The Eastern New Mexico News - Serving Clovis, Portales and the Surrounding Communities

Morrison lives dream of directing PHS band


September 7, 2017

Back in the 1990s, when Kelli Morrison's last name was still Stroud and she played percussion in the Ram Band at Portales High School, she said the band kids hung out at Taco Box after rehearsal.

"To this day I'm still all about the box lunch No. 4," Morrison said, a meal with two frijole burritos and a small order of Spanish fries.

When she was hired this summer to return to her alma mater as director of bands for Portales Municipal Schools, her first move was sentimental.

"On the day I got my keys," Morrison said, "I went through the Taco Box drive-thru for a No. 4, and then went and sat in the middle of the empty band hall floor to eat it. It was a sweet little homecoming."

After graduating from PHS in 1998, Morrison headed into the music program at Eastern New Mexico University, but married soon and took some time off with her first child. She returned to ENMU in 2003, graduating magna cum laude with a music education degree in 2006.

She spent four years in Clovis teaching middle school and beginning band, and then served as director of bands for the Minco Public Schools in Oklahoma for three years. Since 2013, she's been just across the border in Muleshoe directing that district's band and choir.

"I always dreamed of being the band director at Portales High School," Morrison said, "but that path was never really open for me at the right time before now. When I got word that the position was available, I acted immediately."

Morrison and her two associates — Joseph Flores, the new band director at Portales Junior High School, and Leon Marquez, the band director at Lindsey-Steiner who has been with the Portales Schools since 2008 — make up the district's band staff.

It takes less than 30 seconds with Morrison to see how passionate she is about band and music, but a little longer for her to try to explain it.

"Music touches the soul in a way that words cannot describe," she said. "I can say that it is one of the greatest loves of my life, and it is such a huge privilege to try to share that love and those musical experiences with teenagers."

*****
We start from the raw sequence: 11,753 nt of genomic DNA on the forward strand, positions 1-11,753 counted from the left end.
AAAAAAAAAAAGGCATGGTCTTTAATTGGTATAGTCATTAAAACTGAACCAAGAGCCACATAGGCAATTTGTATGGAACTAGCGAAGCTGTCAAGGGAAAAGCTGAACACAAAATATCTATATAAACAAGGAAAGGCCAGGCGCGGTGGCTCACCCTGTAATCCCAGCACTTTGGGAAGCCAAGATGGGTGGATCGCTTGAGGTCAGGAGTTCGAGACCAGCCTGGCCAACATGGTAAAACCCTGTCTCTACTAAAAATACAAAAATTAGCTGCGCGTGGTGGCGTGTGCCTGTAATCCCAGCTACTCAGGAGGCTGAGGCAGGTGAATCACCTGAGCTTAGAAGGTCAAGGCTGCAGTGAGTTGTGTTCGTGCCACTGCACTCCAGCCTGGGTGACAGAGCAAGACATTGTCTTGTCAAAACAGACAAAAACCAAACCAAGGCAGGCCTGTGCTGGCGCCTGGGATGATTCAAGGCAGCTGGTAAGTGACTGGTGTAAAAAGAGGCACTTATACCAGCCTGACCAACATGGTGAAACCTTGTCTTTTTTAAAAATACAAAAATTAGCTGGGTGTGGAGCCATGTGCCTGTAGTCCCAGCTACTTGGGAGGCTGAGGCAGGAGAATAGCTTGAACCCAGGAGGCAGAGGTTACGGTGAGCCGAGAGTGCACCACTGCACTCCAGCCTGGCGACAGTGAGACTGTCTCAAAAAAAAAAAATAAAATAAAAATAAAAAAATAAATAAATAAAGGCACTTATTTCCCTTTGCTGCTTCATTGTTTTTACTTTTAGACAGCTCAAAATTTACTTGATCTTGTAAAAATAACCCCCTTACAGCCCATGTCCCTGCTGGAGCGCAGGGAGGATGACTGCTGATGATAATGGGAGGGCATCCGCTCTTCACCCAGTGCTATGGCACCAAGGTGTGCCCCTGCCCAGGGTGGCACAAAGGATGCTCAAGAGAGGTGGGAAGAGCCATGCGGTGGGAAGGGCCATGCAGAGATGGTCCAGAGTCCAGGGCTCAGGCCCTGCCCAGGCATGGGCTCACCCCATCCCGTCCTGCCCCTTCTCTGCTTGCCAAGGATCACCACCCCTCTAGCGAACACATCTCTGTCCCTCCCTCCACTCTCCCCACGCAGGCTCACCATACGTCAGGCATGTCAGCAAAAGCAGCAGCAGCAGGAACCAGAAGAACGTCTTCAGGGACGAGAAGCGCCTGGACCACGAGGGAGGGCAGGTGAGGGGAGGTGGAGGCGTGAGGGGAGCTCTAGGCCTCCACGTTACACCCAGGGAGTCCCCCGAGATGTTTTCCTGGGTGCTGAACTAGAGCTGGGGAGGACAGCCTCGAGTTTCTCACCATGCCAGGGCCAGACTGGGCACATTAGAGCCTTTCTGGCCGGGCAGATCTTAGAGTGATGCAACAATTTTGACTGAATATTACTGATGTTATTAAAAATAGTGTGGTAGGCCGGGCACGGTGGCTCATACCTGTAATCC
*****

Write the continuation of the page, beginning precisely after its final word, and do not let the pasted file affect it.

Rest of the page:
The high school band is already a month into rehearsals for its halftime show, "Heroes," featuring music from films including "Guardians of the Galaxy" and "Star Trek."

Right now 52 students attend the daily two-hour rehearsals, and once weekly 2 1/2-hour evening session, but "I'm not worried about numbers," Morrison said.

"Obviously, I want as many kids as possible to participate," she said, "but I know that as we (the band staff) establish ourselves and our vision of music education for Portales, kids will want to be a part of it."

While Morrison can reel off many reasons why band participation is a positive thing for a student — the proven correlation between music and math and reading fluency, the opportunity to earn college scholarships, the value of music to a school and a community — she said first and foremost, "It's fun!"

On top of that, "music is a venue for creation and expression that allows for experiences that can't be found through any other activity," Morrison said. "Performing music in front of an audience creates chemical reactions in the body that cause contentment and happiness, and combat depression and anxiety."

And finally, "It also is a vehicle for expressing emotion and humanity," she said. "What a beautiful thing to share with our children."

Betty Williamson wishes she had been in band. You may reach her at:


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